“I can’t even believe that I’m the one playing now,” she said. “I remember seeing all of these older girls and looking up to them as role models. Now I’m a role model to maybe some other girls and that’s cool to think about.”
Heverly says his team has to put some runs on the board against whoever Gonder throws.
“What we’ve got to do is hit with them,” Heverly said. “They’re a good hitting team. They crush it some days. We’ve been able to maintain that throughout our games with them so far. We kept them like a normal team, but nobody else does.”
Gonder is pointing to three things. “We have to have contributions from everyone in our lineup,” he said. “Defensively, we have to make the routine plays and our pitchers have to get ahead in the count.”
The two bitter rivals actually have a common bond. Lady Eagle catcher Morgan Nyman and shortstop Haley Giedroc play for the Philipsburg Hurricanes, coached by the Lady Mountie catcher Haley Frank’s father.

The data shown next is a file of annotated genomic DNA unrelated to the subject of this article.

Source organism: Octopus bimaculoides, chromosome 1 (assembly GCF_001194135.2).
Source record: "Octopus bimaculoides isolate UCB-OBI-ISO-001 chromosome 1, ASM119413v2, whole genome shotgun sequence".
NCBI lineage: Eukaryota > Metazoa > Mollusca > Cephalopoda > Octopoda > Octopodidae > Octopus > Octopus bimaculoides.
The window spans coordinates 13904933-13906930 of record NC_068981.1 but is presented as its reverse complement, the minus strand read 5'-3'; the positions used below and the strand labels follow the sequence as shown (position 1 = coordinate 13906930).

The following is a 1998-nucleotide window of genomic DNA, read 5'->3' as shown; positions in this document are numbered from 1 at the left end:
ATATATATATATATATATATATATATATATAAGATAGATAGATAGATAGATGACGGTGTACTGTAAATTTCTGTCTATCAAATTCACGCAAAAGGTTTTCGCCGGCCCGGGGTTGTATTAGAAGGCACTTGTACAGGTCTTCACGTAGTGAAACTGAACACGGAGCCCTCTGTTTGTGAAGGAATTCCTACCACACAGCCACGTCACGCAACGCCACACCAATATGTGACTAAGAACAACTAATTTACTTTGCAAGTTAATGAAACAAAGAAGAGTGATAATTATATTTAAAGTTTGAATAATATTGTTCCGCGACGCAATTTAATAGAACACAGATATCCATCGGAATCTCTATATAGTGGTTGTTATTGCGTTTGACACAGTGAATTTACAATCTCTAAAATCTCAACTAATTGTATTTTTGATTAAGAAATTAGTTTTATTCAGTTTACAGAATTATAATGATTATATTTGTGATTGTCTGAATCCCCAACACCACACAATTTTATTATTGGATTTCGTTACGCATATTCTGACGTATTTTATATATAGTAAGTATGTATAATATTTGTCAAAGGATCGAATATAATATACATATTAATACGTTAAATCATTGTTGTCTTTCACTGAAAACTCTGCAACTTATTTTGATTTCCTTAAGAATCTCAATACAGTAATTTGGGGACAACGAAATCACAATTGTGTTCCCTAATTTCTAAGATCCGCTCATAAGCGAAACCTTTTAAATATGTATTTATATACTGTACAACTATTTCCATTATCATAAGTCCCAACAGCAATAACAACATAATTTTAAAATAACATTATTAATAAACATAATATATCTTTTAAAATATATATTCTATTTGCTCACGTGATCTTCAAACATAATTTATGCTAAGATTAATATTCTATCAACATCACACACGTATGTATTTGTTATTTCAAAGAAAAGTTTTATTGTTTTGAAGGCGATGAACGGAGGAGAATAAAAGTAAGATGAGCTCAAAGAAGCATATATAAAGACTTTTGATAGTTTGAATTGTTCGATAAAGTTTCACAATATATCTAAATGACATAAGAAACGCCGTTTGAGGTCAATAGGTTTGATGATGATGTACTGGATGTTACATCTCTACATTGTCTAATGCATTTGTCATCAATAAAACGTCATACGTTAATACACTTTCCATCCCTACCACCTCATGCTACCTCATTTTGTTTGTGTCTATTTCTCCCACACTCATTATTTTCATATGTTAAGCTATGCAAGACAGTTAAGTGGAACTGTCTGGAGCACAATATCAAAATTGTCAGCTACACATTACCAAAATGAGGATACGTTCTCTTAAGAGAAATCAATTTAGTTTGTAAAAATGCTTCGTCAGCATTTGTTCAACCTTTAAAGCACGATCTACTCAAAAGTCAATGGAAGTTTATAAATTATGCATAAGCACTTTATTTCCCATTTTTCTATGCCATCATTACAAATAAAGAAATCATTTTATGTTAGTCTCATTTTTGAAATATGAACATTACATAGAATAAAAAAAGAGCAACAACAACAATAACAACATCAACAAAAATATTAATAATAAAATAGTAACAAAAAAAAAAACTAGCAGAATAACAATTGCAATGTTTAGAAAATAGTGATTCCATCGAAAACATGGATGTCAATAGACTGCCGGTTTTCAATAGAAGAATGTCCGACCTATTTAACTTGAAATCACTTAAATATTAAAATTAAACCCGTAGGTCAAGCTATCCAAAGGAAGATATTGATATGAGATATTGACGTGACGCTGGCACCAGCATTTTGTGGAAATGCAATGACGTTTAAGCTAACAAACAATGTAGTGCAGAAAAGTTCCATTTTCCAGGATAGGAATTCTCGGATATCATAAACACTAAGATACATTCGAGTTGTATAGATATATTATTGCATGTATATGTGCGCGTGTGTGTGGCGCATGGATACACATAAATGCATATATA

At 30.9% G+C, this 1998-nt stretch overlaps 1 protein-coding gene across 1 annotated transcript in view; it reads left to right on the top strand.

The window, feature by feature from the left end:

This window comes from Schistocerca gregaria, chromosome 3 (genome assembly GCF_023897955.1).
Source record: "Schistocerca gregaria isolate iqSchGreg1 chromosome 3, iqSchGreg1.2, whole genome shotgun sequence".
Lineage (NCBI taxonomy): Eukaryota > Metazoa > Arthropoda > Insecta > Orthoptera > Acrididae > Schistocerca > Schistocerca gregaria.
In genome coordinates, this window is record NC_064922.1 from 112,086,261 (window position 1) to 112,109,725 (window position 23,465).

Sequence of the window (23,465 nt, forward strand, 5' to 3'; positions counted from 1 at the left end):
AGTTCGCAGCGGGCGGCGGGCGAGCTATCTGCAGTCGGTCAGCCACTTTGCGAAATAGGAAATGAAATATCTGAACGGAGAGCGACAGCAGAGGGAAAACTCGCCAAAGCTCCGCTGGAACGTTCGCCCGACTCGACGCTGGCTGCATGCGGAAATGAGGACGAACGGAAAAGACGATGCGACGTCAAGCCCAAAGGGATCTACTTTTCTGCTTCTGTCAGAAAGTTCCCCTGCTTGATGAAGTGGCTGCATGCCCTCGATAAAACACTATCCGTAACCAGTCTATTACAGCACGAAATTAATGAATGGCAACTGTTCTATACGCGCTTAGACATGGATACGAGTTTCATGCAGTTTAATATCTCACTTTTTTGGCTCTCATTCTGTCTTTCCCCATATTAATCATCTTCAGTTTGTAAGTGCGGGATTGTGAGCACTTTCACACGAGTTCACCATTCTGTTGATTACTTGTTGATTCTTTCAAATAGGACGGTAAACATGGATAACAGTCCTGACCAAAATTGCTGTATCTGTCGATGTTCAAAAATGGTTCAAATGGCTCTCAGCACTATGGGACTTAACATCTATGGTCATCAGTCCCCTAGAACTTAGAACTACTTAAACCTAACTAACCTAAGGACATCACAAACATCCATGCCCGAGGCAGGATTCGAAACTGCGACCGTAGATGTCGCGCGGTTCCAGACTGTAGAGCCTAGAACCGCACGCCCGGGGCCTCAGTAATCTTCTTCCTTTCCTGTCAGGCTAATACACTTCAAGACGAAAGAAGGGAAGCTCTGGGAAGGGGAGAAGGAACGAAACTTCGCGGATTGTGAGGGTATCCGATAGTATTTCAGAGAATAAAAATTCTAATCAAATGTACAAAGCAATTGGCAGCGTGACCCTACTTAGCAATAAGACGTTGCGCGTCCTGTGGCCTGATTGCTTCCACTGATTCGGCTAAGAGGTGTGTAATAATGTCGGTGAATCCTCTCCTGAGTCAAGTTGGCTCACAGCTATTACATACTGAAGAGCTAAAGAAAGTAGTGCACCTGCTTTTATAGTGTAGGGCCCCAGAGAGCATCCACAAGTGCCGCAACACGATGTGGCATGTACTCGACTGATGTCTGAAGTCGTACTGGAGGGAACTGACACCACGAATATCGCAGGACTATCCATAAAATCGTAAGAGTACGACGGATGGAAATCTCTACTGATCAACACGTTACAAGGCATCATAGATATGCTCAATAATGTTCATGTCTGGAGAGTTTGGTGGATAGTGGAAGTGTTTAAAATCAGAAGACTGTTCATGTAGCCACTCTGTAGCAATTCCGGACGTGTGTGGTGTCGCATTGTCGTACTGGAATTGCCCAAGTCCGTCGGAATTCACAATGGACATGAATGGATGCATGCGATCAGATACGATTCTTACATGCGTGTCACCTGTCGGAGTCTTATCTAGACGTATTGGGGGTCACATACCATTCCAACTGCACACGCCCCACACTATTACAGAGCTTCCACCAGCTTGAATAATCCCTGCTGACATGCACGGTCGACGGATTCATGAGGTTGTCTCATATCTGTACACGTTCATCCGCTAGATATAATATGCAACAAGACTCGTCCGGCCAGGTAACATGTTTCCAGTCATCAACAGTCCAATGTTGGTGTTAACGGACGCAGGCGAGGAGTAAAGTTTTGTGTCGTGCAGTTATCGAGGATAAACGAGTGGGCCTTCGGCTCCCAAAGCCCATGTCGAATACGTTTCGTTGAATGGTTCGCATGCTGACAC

“Off the field, we’re friends,” Frank said. “When we’re playing, we can be friendly, but we know no matter what we want to beat each other and still be very humble.”
“It’s like weird, but at the same time you’re friends with them,” Nyman said. “You can’t see them as a friend on the field. You have to see them as another person you have to beat no matter what.”
Neither team is surprised to see each other for the fourth time.
“We knew they were going to work their way so they could see us again,” BEA third baseman Marissa Tobias said. “We worked our way, too. We kind of knew it from the beginning.”
And it promises to be another wild one with a packed house of raucous fans.
“It’s going to an awesome atmosphere,” Showers said. “Playing at Penn State, semifinal game against a big rival, it can’t get any better than that.”
“There are only four teams left,” added teammate Hayward. “This is where we need to capitalize. We need to play our best and I think at the end of the season we do play our best ball.”
For the Centre County softball fans, this could be the equivalent of the “Thrilla in Manila.”
“We’re rivals. We’re even teams,” Andrews said. “We both hit. We both play amazing defense. We’ve got to come out harder and get one run more. That’s going to be the difference, like it has been in our last three games.”
Follow Walt Moody on Twitter @wmoodycdt.